Red Lodge Clay Center – Short-Term Resident 2023
Samuel Sarmiento is a self-taught artist. In 2010, he undertook a Master’s degree in Artistic Production at the Polytechnic University of Valencia, Spain. He has participated in various exhibitions, individually as well as collectively in Aruba, Venezuela, Spain, The Netherlands, Argentina and China. His work is composed of enigmatic characters, giving it an air of uncanniness, nonconformity and uncertainty together with a nuance of ludic and unreal sensations. His work is the “pictorial equivalent” of his thoughts and beliefs related with Caribbean folktales. Samuel lives and works in Aruba.
While I consider myself as a painter, I would prefer to describe my work as pictorial research on different mediums, as I am versatile in my selection. Over the years, I have used oils and acrylics for my art, and I am now experimenting with ceramics and video.
One of my central interests is the role of an object as a storyteller. Humanity, in all its forms and contradictions, witnessed from a third-person gaze, appears as one the central themes of my work. My art can be political at times, tackling concepts such as birth, death, exile, decolonization, justice and war. Nonetheless, you will always find a reference to symbolism, whether we are talking about Caribbean, South American and African cultures or even European religion and historical events.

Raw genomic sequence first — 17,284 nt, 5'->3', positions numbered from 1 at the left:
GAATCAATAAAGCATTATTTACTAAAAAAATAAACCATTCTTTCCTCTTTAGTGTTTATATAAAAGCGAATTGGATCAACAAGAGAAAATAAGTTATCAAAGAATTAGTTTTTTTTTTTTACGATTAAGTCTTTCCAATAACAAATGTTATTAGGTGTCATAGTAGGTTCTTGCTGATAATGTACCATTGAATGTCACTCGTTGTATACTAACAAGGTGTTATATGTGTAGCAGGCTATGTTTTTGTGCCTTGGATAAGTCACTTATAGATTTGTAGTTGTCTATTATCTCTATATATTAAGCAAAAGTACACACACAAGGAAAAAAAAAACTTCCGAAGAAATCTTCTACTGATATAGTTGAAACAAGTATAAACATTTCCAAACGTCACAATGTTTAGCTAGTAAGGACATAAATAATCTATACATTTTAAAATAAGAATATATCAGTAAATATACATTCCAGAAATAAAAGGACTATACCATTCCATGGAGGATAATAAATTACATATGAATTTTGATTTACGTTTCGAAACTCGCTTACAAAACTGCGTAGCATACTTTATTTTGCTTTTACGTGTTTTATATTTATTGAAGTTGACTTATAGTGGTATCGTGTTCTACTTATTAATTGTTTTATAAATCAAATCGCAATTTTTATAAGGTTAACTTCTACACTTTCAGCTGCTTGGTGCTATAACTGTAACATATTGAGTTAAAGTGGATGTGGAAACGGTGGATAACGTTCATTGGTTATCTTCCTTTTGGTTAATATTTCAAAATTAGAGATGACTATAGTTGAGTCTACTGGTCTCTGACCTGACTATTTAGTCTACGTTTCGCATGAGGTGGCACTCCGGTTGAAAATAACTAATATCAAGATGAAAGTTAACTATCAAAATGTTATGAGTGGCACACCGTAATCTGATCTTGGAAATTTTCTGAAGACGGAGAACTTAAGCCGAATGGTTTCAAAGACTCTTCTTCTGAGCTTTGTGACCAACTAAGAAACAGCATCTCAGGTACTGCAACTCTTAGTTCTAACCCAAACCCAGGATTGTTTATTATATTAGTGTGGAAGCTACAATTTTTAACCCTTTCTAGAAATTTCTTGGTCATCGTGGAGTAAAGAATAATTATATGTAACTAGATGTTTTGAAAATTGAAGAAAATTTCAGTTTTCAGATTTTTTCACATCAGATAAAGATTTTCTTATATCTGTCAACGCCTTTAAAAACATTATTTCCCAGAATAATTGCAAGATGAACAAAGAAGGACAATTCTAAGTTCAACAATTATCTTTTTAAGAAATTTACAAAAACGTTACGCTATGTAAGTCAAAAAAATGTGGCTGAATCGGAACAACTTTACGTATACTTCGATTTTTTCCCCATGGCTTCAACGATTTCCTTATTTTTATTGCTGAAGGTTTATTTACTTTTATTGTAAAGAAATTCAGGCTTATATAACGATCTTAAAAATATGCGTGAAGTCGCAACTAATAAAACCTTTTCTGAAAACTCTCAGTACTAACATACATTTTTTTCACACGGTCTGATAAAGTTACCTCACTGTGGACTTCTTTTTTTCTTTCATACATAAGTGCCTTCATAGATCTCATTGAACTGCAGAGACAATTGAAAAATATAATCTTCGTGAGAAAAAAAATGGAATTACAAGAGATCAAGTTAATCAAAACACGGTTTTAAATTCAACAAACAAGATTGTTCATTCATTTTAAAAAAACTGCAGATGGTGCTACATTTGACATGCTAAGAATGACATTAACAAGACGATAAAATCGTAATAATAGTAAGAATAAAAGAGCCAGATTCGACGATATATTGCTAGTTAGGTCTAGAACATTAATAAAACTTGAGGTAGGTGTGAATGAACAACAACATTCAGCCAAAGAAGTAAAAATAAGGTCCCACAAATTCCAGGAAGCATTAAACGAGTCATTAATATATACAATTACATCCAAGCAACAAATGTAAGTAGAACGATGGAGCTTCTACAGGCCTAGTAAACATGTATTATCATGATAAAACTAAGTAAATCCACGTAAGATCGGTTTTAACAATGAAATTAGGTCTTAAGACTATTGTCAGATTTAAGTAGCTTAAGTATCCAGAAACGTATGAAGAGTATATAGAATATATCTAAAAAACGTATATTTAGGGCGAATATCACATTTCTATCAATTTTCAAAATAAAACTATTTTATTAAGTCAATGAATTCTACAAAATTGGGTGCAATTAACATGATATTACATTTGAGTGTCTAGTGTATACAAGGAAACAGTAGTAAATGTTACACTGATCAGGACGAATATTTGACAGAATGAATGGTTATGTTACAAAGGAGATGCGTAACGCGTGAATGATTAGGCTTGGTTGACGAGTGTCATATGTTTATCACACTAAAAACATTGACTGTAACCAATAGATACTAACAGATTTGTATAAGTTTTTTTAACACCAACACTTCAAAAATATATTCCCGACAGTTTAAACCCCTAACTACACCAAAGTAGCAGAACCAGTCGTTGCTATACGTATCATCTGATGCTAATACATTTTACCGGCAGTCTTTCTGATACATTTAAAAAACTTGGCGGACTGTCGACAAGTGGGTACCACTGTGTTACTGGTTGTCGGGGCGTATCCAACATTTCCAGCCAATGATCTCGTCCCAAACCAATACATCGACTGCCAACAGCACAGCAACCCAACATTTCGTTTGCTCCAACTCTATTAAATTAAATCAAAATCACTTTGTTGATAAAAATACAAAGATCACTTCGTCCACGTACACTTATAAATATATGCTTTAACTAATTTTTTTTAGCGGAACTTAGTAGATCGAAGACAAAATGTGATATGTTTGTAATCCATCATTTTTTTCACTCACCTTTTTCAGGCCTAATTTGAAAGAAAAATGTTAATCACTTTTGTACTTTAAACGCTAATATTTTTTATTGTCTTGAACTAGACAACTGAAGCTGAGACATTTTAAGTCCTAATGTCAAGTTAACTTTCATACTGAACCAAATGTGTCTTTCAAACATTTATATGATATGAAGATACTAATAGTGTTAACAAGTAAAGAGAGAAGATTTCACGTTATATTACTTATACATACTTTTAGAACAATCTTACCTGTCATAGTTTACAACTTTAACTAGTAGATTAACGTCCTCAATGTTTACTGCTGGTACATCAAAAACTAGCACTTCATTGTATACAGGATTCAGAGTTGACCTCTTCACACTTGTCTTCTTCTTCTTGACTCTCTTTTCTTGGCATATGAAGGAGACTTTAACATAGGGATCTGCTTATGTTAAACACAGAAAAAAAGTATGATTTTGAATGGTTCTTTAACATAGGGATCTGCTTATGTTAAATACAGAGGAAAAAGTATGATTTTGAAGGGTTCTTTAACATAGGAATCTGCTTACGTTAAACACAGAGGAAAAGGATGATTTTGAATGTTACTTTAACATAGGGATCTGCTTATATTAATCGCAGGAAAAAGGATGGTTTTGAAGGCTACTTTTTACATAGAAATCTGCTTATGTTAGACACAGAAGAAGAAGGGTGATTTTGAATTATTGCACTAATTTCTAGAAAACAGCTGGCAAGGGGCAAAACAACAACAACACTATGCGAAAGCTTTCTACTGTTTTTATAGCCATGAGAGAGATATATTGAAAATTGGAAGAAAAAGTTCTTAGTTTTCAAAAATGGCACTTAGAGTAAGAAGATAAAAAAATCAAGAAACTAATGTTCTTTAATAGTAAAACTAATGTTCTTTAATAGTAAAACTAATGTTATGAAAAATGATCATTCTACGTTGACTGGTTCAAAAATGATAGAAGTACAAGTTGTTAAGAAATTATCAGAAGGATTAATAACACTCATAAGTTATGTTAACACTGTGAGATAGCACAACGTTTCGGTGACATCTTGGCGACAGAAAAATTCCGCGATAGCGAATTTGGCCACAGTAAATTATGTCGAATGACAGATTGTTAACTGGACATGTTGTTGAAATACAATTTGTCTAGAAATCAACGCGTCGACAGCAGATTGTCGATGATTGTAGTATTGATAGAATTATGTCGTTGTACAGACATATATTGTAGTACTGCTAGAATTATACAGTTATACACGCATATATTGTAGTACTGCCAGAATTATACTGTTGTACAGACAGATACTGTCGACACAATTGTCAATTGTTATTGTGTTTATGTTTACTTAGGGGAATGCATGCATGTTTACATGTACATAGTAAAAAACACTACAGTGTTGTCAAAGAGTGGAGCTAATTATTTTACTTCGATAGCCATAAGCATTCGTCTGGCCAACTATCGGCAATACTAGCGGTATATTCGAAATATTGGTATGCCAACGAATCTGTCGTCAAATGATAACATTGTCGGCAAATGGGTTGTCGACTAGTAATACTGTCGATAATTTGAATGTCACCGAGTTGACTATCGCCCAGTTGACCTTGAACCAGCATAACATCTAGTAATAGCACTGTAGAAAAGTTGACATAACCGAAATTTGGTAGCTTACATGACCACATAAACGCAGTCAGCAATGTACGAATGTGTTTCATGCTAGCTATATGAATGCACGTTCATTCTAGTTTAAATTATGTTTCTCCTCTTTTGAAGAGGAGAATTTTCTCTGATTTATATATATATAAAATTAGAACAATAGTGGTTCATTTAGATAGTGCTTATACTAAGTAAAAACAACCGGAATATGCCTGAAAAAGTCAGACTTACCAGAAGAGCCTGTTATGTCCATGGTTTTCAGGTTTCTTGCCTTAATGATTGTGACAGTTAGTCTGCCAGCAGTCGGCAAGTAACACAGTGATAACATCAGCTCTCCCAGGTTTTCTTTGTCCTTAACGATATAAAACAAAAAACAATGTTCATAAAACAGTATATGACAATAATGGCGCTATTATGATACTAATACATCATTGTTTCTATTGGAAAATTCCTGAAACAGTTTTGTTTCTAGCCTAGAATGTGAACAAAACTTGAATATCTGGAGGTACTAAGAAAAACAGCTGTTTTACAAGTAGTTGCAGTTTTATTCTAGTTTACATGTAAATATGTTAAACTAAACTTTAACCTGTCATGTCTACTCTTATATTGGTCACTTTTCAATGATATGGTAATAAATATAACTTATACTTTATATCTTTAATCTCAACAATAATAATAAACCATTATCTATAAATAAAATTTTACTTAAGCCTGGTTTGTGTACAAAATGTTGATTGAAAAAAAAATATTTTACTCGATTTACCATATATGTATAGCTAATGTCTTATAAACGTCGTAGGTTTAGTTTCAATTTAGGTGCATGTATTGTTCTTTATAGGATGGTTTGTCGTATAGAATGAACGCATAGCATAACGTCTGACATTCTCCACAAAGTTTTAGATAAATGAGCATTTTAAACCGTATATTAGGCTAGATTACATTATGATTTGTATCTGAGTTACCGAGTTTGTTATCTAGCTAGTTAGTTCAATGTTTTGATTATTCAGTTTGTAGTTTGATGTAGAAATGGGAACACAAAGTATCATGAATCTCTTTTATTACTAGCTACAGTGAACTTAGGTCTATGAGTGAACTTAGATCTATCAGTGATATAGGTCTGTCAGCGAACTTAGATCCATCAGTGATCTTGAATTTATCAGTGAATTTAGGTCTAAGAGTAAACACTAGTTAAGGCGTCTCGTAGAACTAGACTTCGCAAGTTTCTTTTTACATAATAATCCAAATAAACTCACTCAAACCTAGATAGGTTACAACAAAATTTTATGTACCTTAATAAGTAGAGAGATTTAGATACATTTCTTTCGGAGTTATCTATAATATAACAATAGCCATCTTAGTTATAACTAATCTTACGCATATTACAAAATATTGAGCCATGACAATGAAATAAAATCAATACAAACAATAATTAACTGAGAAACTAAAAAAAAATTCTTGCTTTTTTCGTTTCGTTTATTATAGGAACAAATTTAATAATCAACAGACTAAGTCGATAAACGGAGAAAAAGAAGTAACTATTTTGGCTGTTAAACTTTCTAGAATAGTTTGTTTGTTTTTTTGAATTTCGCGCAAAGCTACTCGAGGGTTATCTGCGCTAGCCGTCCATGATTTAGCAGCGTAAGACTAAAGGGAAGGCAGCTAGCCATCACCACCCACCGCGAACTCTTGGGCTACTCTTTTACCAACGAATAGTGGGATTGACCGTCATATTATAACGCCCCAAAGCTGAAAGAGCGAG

Through my interest in symbolism and archetypes I am making a reflection about fiction in western world versus fiction in the Caribbean environment to make the point that a “logical” idea for some societies, can be strange for others.
As Ngozi Adichie argues, a single story can be dangerous, as not everybody has the experiences or values to translate a situation. Our capacity to judge or understand a singular moment depends on our symbolic mechanism and realities. Through my paintings, I wish to share a different point of view as a way to distance ourselves from the traditional western vision. In fact, I am attempting to create a global narrative that allows us to grasp humanity as a whole.
Finally, I believe that painting as a medium of expression is still very much alive, it just needs to open itself up to different narratives through different social and identity constructions.
I like to think of myself as a memory collector, creating diverse archives for future generations.